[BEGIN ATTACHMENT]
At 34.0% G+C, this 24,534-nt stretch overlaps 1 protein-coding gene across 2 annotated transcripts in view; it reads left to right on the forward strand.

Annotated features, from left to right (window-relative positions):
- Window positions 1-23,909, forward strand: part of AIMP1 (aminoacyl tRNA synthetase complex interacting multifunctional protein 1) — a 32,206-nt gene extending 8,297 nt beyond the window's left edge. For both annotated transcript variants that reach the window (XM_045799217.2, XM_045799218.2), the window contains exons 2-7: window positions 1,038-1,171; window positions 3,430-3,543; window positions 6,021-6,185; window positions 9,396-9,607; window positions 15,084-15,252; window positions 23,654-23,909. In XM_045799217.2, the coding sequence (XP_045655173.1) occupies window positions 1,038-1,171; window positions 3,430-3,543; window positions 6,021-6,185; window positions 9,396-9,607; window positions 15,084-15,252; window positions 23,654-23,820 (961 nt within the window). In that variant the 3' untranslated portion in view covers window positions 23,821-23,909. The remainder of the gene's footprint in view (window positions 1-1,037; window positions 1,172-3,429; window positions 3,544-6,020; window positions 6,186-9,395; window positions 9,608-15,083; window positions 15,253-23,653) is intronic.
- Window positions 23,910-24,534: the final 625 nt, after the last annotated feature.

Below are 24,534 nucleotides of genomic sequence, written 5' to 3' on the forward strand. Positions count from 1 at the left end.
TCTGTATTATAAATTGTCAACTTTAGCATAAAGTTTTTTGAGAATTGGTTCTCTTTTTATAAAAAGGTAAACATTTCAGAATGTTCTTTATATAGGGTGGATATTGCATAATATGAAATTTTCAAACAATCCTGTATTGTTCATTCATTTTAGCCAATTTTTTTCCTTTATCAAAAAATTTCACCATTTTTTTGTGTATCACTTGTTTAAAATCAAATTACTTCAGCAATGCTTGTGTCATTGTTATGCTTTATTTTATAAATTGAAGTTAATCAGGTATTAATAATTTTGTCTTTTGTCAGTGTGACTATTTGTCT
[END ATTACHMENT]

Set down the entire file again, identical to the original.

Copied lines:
At 34.0% G+C, this 24,534-nt stretch overlaps 1 protein-coding gene across 2 annotated transcripts in view; it reads left to right on the forward strand.

Annotated features, from left to right (window-relative positions):
- Window positions 1-23,909, forward strand: part of AIMP1 (aminoacyl tRNA synthetase complex interacting multifunctional protein 1) — a 32,206-nt gene extending 8,297 nt beyond the window's left edge. For both annotated transcript variants that reach the window (XM_045799217.2, XM_045799218.2), the window contains exons 2-7: window positions 1,038-1,171; window positions 3,430-3,543; window positions 6,021-6,185; window positions 9,396-9,607; window positions 15,084-15,252; window positions 23,654-23,909. In XM_045799217.2, the coding sequence (XP_045655173.1) occupies window positions 1,038-1,171; window positions 3,430-3,543; window positions 6,021-6,185; window positions 9,396-9,607; window positions 15,084-15,252; window positions 23,654-23,820 (961 nt within the window). In that variant the 3' untranslated portion in view covers window positions 23,821-23,909. The remainder of the gene's footprint in view (window positions 1-1,037; window positions 1,172-3,429; window positions 3,544-6,020; window positions 6,186-9,395; window positions 9,608-15,083; window positions 15,253-23,653) is intronic.
- Window positions 23,910-24,534: the final 625 nt, after the last annotated feature.

Below are 24,534 nucleotides of genomic sequence, written 5' to 3' on the forward strand. Positions count from 1 at the left end.
TCTGTATTATAAATTGTCAACTTTAGCATAAAGTTTTTTGAGAATTGGTTCTCTTTTTATAAAAAGGTAAACATTTCAGAATGTTCTTTATATAGGGTGGATATTGCATAATATGAAATTTTCAAACAATCCTGTATTGTTCATTCATTTTAGCCAATTTTTTTCCTTTATCAAAAAATTTCACCATTTTTTTGTGTATCACTTGTTTAAAATCAAATTACTTCAGCAATGCTTGTGTCATTGTTATGCTTTATTTTATAAATTGAAGTTAATCAGGTATTAATAATTTTGTCTTTTGTCAGTGTGACTATTTGTCT